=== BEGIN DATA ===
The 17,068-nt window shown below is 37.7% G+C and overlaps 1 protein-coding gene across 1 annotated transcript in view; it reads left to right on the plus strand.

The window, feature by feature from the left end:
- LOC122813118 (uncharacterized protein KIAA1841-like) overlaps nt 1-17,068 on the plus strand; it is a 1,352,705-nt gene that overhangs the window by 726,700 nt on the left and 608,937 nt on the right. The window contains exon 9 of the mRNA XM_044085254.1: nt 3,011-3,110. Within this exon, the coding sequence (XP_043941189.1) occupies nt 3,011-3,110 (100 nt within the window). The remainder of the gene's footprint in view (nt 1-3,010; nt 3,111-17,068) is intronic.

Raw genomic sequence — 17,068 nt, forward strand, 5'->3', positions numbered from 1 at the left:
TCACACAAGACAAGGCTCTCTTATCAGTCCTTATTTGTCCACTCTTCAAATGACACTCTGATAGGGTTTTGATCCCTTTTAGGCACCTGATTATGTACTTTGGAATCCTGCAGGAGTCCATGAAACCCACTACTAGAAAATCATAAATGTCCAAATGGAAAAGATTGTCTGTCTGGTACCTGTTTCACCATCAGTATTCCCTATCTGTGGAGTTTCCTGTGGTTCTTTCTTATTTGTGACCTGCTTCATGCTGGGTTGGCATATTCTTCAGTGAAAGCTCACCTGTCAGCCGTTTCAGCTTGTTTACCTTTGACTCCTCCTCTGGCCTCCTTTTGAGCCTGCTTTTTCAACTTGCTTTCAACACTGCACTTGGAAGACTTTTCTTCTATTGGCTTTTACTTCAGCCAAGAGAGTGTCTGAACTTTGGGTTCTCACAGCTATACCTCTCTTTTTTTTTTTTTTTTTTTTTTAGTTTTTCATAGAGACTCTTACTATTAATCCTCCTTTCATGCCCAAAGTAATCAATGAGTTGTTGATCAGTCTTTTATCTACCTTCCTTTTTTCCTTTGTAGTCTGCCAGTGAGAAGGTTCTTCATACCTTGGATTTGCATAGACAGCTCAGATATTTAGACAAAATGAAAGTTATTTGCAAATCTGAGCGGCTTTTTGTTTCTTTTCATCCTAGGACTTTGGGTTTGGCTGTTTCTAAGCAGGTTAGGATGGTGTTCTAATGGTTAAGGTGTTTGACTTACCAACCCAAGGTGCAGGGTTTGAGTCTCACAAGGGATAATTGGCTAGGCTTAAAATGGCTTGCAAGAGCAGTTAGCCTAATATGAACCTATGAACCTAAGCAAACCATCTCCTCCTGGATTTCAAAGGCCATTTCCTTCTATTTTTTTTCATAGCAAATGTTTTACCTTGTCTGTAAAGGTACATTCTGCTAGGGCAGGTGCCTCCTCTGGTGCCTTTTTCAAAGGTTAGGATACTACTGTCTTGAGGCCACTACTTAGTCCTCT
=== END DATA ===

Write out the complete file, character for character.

The 17,068-nt window shown below is 37.7% G+C and overlaps 1 protein-coding gene across 1 annotated transcript in view; it reads left to right on the plus strand.

The window, feature by feature from the left end:
- LOC122813118 (uncharacterized protein KIAA1841-like) overlaps nt 1-17,068 on the plus strand; it is a 1,352,705-nt gene that overhangs the window by 726,700 nt on the left and 608,937 nt on the right. The window contains exon 9 of the mRNA XM_044085254.1: nt 3,011-3,110. Within this exon, the coding sequence (XP_043941189.1) occupies nt 3,011-3,110 (100 nt within the window). The remainder of the gene's footprint in view (nt 1-3,010; nt 3,111-17,068) is intronic.

Raw genomic sequence — 17,068 nt, forward strand, 5'->3', positions numbered from 1 at the left:
TCACACAAGACAAGGCTCTCTTATCAGTCCTTATTTGTCCACTCTTCAAATGACACTCTGATAGGGTTTTGATCCCTTTTAGGCACCTGATTATGTACTTTGGAATCCTGCAGGAGTCCATGAAACCCACTACTAGAAAATCATAAATGTCCAAATGGAAAAGATTGTCTGTCTGGTACCTGTTTCACCATCAGTATTCCCTATCTGTGGAGTTTCCTGTGGTTCTTTCTTATTTGTGACCTGCTTCATGCTGGGTTGGCATATTCTTCAGTGAAAGCTCACCTGTCAGCCGTTTCAGCTTGTTTACCTTTGACTCCTCCTCTGGCCTCCTTTTGAGCCTGCTTTTTCAACTTGCTTTCAACACTGCACTTGGAAGACTTTTCTTCTATTGGCTTTTACTTCAGCCAAGAGAGTGTCTGAACTTTGGGTTCTCACAGCTATACCTCTCTTTTTTTTTTTTTTTTTTTTTTAGTTTTTCATAGAGACTCTTACTATTAATCCTCCTTTCATGCCCAAAGTAATCAATGAGTTGTTGATCAGTCTTTTATCTACCTTCCTTTTTTCCTTTGTAGTCTGCCAGTGAGAAGGTTCTTCATACCTTGGATTTGCATAGACAGCTCAGATATTTAGACAAAATGAAAGTTATTTGCAAATCTGAGCGGCTTTTTGTTTCTTTTCATCCTAGGACTTTGGGTTTGGCTGTTTCTAAGCAGGTTAGGATGGTGTTCTAATGGTTAAGGTGTTTGACTTACCAACCCAAGGTGCAGGGTTTGAGTCTCACAAGGGATAATTGGCTAGGCTTAAAATGGCTTGCAAGAGCAGTTAGCCTAATATGAACCTATGAACCTAAGCAAACCATCTCCTCCTGGATTTCAAAGGCCATTTCCTTCTATTTTTTTTCATAGCAAATGTTTTACCTTGTCTGTAAAGGTACATTCTGCTAGGGCAGGTGCCTCCTCTGGTGCCTTTTTCAAAGGTTAGGATACTACTGTCTTGAGGCCACTACTTAGTCCTCT